Mr. Groves: The old long-form [Census] was a 1 in 6 sample roughly. I guess the first answer is : don't look at the estimates without looking at the margin of error. And just a historical footnote that you'd like: The long-form estimates had standard errors attached to them, too but we didn't really publish those the way we do with the ACS. In a real way, giving you the margins of error on ACS is a more honest delivery of the information because it cautions you about appropriate uses. The long-form standard errors were buried in some technical documentation that some people saw but it wasn't in your face as a user.
The second thing to note is that this is purely a cost thing. If we had unlimited budgets, we'd have smaller standard errors because we'd have bigger sample sizes. We're trying to maximize the use of every dollar we get to have big sample sizes and the ACS is an expensive survey but for small area uses it's unstable for certain kinds of estimates. They only antidote to that is bigger samples.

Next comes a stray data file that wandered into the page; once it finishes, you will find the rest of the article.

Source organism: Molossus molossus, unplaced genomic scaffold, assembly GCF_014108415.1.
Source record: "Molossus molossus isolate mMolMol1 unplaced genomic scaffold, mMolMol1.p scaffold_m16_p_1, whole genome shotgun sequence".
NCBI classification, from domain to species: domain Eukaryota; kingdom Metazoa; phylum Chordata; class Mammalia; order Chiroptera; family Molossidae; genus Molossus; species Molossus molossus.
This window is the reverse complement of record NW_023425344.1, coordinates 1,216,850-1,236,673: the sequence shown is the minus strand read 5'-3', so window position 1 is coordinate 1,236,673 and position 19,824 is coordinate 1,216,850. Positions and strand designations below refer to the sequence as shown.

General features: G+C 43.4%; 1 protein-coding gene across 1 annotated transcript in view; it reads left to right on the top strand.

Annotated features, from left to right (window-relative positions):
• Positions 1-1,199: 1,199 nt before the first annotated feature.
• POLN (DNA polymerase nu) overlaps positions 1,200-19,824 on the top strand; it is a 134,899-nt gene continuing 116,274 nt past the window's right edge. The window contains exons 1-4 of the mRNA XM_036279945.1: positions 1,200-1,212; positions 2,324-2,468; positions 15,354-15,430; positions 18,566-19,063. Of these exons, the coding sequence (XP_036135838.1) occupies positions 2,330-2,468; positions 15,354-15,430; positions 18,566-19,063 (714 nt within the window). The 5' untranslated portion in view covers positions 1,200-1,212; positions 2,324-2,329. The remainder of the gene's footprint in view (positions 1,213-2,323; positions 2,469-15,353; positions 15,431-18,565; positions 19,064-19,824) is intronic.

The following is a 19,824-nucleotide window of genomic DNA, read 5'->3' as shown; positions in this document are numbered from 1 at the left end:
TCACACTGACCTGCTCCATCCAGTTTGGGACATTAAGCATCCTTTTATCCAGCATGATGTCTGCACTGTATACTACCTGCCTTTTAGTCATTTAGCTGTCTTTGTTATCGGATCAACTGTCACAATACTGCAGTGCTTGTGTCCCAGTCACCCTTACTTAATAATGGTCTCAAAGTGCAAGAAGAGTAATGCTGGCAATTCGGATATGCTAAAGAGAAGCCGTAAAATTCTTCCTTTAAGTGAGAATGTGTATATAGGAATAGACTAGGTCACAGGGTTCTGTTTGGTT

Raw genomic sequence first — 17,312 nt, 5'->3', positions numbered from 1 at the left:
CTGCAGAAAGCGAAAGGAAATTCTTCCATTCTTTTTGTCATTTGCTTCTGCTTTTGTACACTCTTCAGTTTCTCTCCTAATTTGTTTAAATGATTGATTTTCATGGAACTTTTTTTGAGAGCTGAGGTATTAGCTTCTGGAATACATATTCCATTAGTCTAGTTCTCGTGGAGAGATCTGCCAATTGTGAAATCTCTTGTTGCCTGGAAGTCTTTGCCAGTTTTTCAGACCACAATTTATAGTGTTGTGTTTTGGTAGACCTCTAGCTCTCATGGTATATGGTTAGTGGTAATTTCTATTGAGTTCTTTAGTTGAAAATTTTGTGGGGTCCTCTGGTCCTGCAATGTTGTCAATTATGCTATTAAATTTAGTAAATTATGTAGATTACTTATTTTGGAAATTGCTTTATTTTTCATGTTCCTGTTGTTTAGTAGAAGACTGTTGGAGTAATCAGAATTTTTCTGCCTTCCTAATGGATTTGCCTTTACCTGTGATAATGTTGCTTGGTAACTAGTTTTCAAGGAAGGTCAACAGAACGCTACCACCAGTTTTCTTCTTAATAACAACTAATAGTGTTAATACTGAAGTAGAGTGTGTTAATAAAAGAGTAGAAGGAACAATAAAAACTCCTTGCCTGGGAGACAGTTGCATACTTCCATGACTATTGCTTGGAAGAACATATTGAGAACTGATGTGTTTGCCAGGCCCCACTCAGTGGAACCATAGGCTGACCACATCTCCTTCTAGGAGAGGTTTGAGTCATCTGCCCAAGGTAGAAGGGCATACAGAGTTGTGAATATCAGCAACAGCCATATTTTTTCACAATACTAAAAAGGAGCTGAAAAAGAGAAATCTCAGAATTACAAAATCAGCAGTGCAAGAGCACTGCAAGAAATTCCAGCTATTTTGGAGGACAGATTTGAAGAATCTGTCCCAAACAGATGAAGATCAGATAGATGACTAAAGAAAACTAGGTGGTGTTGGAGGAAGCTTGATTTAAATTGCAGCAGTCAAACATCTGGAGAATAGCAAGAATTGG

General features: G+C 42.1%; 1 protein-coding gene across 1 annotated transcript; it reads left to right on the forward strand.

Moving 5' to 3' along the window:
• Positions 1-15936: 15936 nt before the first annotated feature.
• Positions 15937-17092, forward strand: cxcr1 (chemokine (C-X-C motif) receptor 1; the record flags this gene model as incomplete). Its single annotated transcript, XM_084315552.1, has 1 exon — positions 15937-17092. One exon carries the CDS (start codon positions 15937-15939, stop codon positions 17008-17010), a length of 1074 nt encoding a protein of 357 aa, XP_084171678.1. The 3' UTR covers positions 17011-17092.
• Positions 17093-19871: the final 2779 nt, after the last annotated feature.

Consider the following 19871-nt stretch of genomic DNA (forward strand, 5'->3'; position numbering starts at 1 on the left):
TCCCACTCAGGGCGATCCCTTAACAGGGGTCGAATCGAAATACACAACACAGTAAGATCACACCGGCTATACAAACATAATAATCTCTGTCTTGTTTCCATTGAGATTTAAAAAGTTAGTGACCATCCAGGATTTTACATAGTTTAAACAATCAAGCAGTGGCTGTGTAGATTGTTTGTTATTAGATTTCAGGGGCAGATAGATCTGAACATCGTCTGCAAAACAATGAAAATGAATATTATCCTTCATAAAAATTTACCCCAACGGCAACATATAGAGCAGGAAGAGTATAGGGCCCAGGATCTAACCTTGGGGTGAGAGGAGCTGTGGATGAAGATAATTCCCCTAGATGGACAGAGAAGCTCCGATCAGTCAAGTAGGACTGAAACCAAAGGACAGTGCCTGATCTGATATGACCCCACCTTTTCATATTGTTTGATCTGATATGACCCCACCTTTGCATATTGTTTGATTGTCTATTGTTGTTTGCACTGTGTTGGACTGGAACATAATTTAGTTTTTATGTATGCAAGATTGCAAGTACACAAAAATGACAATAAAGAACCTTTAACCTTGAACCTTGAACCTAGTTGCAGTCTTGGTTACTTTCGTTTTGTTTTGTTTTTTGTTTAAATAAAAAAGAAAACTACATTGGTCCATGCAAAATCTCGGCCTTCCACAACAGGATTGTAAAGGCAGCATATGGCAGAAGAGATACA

AdAgeStat: So we should all go lobby for more money?
Mr. Groves: As you may know, there's some concerns about the ACS. The Republican National Committee, this is a matter of fact, passed a resolution in the summer to abolish the ACS. I think understanding the trade-off between the burden we give a person to filling out the form and the wealth of statistical information it gives small businesses and mayors of small towns -- that kind of tradeoff we need to make sure people understand in making decisions about the future of the ACS.
AdAgeStat: Where else could small-business owners turn to get this kind of insights?
Mr. Groves: I don't know of another data source on all of the attributes we have that could substitute for this. We just don't produce it for a country. Local jobs are connected to intelligent use of ACS and it can be used to really help American business in a variety of ways.
AdAgeStat: I asked the @adagestat Twitter followers if they had questions for you and one thing that came up was a plea for the Census to standardize some of the age ranges it uses both internally and to align with common industry ranges, like TV demographics.
Mr. Groves: I see, I see. Actually this is a wonderful piece of feedback for us. This is the kind of feedback that we need to listen to. We need to be really sensitive to major users groups to what kind of cuts fit best.